Kern critics warn against using faith as wedge

By Devona Walker Modified: April 2, 2008 at 9:09 pm •  Published: April 2, 2008
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"They told me he was a deeply religious man," Korenblit said, adding that his religious convictions led him to incontrovertible bravery and sacrifice.

Korenblit said his father was confused when he came to pre-civil rights movement Oklahoma, when segregated water fountains, restaurants and buses were commonplace.

"He couldn't understand. 'How could they come to Germany to save me, and then treat people within their own country this way?'

"But guess what, those colored water fountain signs came down, and this will too," he said.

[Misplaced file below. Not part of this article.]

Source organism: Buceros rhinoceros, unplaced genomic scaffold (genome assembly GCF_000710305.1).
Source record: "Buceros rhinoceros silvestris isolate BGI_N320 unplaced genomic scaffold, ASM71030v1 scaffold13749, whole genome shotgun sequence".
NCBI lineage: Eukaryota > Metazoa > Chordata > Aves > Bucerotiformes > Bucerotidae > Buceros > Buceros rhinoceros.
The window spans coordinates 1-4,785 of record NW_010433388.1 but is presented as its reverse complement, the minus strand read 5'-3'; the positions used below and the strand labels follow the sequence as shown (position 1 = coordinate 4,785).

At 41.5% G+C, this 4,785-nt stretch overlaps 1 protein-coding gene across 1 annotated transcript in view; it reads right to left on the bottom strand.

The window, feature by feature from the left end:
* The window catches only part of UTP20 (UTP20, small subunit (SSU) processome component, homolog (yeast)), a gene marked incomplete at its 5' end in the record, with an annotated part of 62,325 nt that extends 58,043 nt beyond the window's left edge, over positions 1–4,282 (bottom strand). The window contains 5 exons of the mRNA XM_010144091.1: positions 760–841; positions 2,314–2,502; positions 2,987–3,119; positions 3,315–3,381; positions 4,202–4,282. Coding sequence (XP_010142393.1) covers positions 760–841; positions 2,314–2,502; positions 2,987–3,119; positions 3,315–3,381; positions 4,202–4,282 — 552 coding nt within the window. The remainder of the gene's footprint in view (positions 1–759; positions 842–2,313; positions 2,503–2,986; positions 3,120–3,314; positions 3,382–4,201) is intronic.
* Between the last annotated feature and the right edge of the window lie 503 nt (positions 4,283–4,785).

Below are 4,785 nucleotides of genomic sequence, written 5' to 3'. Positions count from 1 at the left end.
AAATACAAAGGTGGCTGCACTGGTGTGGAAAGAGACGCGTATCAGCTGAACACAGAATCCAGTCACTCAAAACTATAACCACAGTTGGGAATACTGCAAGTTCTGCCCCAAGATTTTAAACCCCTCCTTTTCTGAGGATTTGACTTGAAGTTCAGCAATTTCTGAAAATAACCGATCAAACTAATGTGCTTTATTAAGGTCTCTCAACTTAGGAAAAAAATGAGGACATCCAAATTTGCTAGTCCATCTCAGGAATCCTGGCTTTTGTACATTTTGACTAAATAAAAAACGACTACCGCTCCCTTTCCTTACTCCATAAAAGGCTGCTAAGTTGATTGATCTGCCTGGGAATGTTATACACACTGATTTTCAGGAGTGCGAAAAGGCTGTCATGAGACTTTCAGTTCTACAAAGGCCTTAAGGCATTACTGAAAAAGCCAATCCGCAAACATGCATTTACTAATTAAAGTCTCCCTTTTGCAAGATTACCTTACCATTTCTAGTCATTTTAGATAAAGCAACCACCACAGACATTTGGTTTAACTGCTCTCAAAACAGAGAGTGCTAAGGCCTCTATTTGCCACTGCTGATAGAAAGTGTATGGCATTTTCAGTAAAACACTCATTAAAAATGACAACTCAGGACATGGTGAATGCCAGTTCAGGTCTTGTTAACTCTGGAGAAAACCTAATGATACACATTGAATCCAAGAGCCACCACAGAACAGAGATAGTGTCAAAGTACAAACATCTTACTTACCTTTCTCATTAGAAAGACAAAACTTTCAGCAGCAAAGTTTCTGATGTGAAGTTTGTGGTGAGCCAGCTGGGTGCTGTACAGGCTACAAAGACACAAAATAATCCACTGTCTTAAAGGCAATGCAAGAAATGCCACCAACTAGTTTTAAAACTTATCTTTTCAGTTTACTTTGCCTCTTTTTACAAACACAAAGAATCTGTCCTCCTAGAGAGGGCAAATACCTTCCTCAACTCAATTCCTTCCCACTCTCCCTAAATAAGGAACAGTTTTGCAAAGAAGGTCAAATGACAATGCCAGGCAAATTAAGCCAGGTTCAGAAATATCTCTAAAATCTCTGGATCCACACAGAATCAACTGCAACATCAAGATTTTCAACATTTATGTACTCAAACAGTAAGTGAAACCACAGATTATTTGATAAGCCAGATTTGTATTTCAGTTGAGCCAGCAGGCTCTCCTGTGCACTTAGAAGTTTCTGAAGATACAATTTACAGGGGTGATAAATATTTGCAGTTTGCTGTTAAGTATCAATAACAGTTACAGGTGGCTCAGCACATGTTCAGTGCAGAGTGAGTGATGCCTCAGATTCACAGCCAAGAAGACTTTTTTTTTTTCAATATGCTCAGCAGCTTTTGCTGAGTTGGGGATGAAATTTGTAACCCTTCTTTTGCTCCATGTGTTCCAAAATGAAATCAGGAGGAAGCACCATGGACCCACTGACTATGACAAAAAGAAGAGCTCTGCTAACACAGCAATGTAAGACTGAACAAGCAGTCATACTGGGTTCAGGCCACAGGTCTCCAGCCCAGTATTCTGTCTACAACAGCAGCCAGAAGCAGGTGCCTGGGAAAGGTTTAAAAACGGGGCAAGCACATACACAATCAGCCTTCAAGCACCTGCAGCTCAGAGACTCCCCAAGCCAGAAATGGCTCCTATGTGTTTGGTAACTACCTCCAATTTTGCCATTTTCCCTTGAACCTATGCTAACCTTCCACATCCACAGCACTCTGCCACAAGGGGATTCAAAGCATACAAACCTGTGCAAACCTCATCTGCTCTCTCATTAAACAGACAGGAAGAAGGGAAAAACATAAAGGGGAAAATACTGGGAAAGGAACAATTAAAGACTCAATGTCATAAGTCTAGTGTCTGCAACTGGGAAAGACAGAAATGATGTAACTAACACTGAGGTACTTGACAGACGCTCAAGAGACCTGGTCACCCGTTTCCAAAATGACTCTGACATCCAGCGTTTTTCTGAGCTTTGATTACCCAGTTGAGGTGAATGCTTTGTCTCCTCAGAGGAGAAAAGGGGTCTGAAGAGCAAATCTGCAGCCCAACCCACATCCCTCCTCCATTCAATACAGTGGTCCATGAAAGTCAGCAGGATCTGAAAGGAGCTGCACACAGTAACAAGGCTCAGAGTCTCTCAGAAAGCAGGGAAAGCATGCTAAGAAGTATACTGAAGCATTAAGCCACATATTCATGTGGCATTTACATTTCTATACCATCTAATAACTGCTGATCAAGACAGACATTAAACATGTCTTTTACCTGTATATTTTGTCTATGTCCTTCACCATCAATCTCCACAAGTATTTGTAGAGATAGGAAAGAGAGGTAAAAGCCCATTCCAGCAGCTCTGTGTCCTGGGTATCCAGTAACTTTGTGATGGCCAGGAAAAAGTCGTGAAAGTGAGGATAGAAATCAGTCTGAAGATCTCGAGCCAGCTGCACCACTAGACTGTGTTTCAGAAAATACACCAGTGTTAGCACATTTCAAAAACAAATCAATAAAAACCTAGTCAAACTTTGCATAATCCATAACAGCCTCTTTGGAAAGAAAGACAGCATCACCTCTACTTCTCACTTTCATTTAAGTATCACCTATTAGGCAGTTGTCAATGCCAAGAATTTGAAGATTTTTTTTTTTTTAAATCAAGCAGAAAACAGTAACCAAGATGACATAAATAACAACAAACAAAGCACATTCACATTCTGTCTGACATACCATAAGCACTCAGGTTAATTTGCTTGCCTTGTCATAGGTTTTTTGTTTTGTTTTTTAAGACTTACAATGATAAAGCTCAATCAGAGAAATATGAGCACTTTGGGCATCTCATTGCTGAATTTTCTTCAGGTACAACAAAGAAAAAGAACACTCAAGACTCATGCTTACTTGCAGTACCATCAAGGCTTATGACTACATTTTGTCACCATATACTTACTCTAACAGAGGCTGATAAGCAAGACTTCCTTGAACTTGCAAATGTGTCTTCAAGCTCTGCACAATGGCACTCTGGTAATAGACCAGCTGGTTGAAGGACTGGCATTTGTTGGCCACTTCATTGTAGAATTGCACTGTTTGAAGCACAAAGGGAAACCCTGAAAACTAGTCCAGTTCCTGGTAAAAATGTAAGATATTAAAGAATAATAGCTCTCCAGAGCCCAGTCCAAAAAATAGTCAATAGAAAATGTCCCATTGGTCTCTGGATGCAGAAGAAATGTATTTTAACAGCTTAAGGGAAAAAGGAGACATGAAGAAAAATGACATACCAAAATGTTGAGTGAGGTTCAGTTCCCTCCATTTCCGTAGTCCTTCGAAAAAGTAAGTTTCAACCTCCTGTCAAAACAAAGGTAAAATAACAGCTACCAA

Are attitudes changing?

Jeremy Howard, 30, a Norman businessman, said there is a generational element to Kern's words and the subsequent rhetoric that is neither relevant to younger generations nor will be tolerated in the future.

"Even as a good old boy from rural Oklahoma, who grew up in ignorance, I am now an indication that Oklahoma is on the upswing, and our attitudes reflect that change," Howard said. "As ugly as it was, this allows us to begin the dialogue about who we are as Oklahomans and what we believe in."

The small group of gay rights supporters spoke about how religious doctrine is interpreted differently and sometimes misinterpreted or used to wedge people apart.

They asked whether the Kern incident would have long-term consequences for a state trying to reinvent itself. In the end, they agreed past divisions would not play a part of the future.

"I think this Sally thing is a last gasp," Hamilton said.